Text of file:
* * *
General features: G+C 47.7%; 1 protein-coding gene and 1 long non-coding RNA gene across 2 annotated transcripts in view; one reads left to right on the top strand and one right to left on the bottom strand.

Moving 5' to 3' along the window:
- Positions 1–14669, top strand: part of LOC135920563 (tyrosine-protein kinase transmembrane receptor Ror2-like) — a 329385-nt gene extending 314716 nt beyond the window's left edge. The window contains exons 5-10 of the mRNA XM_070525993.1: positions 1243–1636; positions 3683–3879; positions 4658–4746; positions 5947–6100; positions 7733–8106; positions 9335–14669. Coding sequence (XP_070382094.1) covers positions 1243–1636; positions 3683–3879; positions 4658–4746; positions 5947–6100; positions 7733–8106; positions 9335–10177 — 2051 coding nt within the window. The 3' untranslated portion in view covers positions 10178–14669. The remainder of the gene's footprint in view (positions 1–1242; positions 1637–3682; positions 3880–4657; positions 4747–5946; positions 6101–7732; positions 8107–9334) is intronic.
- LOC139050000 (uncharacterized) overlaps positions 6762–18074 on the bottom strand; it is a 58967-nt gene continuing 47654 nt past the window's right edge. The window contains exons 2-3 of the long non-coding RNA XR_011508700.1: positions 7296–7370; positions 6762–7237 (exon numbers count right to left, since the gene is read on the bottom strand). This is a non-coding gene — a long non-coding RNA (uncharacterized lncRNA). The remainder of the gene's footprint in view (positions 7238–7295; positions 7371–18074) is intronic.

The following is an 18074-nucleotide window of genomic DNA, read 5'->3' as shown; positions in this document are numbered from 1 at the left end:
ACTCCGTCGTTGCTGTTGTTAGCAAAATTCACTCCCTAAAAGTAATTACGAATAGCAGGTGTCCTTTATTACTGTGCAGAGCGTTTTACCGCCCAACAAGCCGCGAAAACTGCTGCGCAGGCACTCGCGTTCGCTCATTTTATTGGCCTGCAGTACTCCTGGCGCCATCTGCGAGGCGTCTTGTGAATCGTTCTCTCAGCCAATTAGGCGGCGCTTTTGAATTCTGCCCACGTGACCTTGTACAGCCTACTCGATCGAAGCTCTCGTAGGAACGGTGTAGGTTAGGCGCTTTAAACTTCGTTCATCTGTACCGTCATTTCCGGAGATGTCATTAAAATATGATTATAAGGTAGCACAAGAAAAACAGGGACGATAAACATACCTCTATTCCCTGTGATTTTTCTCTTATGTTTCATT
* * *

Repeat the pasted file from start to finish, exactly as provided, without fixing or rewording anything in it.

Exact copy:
General features: G+C 47.7%; 1 protein-coding gene and 1 long non-coding RNA gene across 2 annotated transcripts in view; one reads left to right on the top strand and one right to left on the bottom strand.

Moving 5' to 3' along the window:
- Positions 1–14669, top strand: part of LOC135920563 (tyrosine-protein kinase transmembrane receptor Ror2-like) — a 329385-nt gene extending 314716 nt beyond the window's left edge. The window contains exons 5-10 of the mRNA XM_070525993.1: positions 1243–1636; positions 3683–3879; positions 4658–4746; positions 5947–6100; positions 7733–8106; positions 9335–14669. Coding sequence (XP_070382094.1) covers positions 1243–1636; positions 3683–3879; positions 4658–4746; positions 5947–6100; positions 7733–8106; positions 9335–10177 — 2051 coding nt within the window. The 3' untranslated portion in view covers positions 10178–14669. The remainder of the gene's footprint in view (positions 1–1242; positions 1637–3682; positions 3880–4657; positions 4747–5946; positions 6101–7732; positions 8107–9334) is intronic.
- LOC139050000 (uncharacterized) overlaps positions 6762–18074 on the bottom strand; it is a 58967-nt gene continuing 47654 nt past the window's right edge. The window contains exons 2-3 of the long non-coding RNA XR_011508700.1: positions 7296–7370; positions 6762–7237 (exon numbers count right to left, since the gene is read on the bottom strand). This is a non-coding gene — a long non-coding RNA (uncharacterized lncRNA). The remainder of the gene's footprint in view (positions 7238–7295; positions 7371–18074) is intronic.

The following is an 18074-nucleotide window of genomic DNA, read 5'->3' as shown; positions in this document are numbered from 1 at the left end:
ACTCCGTCGTTGCTGTTGTTAGCAAAATTCACTCCCTAAAAGTAATTACGAATAGCAGGTGTCCTTTATTACTGTGCAGAGCGTTTTACCGCCCAACAAGCCGCGAAAACTGCTGCGCAGGCACTCGCGTTCGCTCATTTTATTGGCCTGCAGTACTCCTGGCGCCATCTGCGAGGCGTCTTGTGAATCGTTCTCTCAGCCAATTAGGCGGCGCTTTTGAATTCTGCCCACGTGACCTTGTACAGCCTACTCGATCGAAGCTCTCGTAGGAACGGTGTAGGTTAGGCGCTTTAAACTTCGTTCATCTGTACCGTCATTTCCGGAGATGTCATTAAAATATGATTATAAGGTAGCACAAGAAAAACAGGGACGATAAACATACCTCTATTCCCTGTGATTTTTCTCTTATGTTTCATT